In the early stage of curriculum development, people liked to consider school subjects associated with design, craft, and technical contents, which are elements of the design related subjects in today’s terminology, as “technical subjects” (Siu, 1994; 2002; 2008; Turner, 1989). The major purpose of design education at that moment was to provide prevocational training for students to learn manual work for the industry, in parallel with the industrial development in the early 20th century. Unsurprisingly, the majority of the activities were to produce craft work in solving a real life problem. Activities now in design education, which are very similar to the antecedent, always have a real life purpose, for example, designing and making a device or an object to solve a problem. The teaching and learning style was very similar to the apprenticeship that the industry was practicing. The act of making an object to solve a problem has naturally developed to the projects practice in the current in design education nowadays.

In the recent years, project work in design education at secondary school levels is developing new directions that are significantly differentiated from the traditional project work in the past. For example, apart from the design-and-make projects, some educators advocate “design-without-make” project (Barlex & Trebell, 2008), and this concept has also infused into the assessment of public examination. Students have more freedom in choosing their preferred way in presenting their ideas which fit the project brief. The emphasis of the design projects is also shifting from the product to the process. Portfolio, which is a collection of documents recording all thinking processes in the forms of writings and drawings in a design project, has an increasing importance in the assessment of the design project in design education at secondary school levels.

Key Terms in this Chapter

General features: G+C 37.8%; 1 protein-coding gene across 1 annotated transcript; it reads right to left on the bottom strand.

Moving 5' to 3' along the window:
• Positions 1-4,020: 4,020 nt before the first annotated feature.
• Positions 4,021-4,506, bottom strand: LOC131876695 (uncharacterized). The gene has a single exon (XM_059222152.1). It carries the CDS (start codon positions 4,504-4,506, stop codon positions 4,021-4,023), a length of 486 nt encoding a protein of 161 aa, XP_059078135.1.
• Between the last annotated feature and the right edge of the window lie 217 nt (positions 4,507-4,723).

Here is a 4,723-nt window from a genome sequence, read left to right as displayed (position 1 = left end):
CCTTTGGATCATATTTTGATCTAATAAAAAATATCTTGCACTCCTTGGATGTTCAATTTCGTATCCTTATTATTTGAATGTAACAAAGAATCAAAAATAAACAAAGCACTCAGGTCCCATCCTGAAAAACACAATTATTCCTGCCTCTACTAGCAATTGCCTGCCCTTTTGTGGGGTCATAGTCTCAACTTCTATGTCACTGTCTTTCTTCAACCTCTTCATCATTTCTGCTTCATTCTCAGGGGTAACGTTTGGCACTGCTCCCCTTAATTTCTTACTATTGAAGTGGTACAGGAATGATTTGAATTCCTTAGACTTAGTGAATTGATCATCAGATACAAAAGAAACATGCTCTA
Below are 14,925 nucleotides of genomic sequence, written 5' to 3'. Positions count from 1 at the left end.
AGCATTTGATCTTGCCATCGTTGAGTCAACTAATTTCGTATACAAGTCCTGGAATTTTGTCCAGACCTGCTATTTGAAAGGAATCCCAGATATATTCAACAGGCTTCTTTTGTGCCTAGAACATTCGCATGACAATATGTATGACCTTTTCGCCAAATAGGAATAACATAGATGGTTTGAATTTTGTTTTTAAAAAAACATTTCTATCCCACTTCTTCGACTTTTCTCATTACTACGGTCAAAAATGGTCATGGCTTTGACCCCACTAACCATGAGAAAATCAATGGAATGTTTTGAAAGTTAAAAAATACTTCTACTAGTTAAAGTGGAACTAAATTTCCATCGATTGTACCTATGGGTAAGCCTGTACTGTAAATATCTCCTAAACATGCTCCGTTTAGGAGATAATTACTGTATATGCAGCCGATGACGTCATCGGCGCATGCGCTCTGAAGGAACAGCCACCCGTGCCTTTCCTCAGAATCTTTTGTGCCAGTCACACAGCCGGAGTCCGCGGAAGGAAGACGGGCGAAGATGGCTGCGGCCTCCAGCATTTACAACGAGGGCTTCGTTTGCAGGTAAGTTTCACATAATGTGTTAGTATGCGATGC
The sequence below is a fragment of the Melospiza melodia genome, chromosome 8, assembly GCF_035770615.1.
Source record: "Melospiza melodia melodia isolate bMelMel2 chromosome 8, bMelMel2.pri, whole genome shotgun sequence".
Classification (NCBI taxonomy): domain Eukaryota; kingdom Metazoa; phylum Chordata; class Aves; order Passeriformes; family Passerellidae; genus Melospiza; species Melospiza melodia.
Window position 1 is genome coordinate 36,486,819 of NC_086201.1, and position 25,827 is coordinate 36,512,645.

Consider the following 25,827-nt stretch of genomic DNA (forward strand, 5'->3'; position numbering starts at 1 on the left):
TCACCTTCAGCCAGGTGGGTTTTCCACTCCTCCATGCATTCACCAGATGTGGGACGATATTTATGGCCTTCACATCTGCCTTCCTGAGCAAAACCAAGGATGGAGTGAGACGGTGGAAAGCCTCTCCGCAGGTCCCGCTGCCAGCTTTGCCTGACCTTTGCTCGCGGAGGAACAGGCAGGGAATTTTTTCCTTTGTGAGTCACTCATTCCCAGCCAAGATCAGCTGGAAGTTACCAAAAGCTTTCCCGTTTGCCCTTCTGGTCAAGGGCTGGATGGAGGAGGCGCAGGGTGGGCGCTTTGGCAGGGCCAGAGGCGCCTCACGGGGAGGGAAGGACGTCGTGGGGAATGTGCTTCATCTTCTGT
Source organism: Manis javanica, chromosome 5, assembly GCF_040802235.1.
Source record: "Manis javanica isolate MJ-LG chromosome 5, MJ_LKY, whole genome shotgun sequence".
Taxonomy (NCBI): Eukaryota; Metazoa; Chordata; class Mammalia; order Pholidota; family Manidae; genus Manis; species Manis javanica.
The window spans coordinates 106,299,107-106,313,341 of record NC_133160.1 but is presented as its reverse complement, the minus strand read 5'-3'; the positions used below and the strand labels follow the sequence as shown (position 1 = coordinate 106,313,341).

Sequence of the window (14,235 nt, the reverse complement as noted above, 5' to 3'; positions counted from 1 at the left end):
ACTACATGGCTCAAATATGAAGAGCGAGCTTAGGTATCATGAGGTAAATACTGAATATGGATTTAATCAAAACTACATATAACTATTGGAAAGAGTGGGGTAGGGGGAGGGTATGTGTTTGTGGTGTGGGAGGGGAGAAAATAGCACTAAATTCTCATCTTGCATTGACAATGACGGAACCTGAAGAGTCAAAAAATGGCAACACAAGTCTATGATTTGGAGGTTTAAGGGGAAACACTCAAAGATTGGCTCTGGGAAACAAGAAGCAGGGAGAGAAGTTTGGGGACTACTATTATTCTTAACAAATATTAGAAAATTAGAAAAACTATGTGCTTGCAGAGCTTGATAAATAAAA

Artifact: Artifact refers to the tangible outcome that students have to make in a project. Students should have gone through thoughtful and meaningful design processes and came up with a final design solution before making the artifact.

Design and Technology (D&T): Design and Technology is a junior secondary school subject in Hong Kong and an upper and lower secondary school subject in Singapore. It is also a general term to name the school subjects of design education.

Project Title: Project title is a phrase given HKDSE DAT students to develop their projects. The sentence brief describes what students have to achieve in the project. It accompanies with other detailed information related to the project so that students can have a clear idea about the examination requirements.

Project Theme: Project theme is a word given to Singapore GCE O- and N(A)-levels students to develop their projects. Students have to define the topic and identify the design problem based on the project theme.

Project-Based Assessment: Project-based assessment is the approach used in design education to assess students’ performance. It is an essential feature in design education and curriculum. Students have to go through a series of design activities and generate design solutions based on the project information given to them.

Project Brief: Project brief is a sentence given to Singapore GCE N(T)-levels students to develop their projects. The sentence brief describes what students have to achieve in the project. This term is also used in the HKDSE DAT project information for the description of the project.

Design and Applied Technology (DAT): Design and Applied technology is a senior secondary school subject in Hong Kong. It is an elective subject that students can opt for. The subject emphasis problem solving through a series of design activities in design projects.

Design-Without-Make: In the Design-without-make approach, students only need to design but do not need to make a tangible artifact, and the design ideas can be shown in other graphical ways. It was introduced by David Barlex in 1999.

Assessment Rubrics: Assessment rubrics is a guide to suggest how marks are corresponding to different levels of attainments among assessment criteria. Detail descriptions for each level are provided in assessment rubrics, and examiners are able to give marks based on the rubrics easily.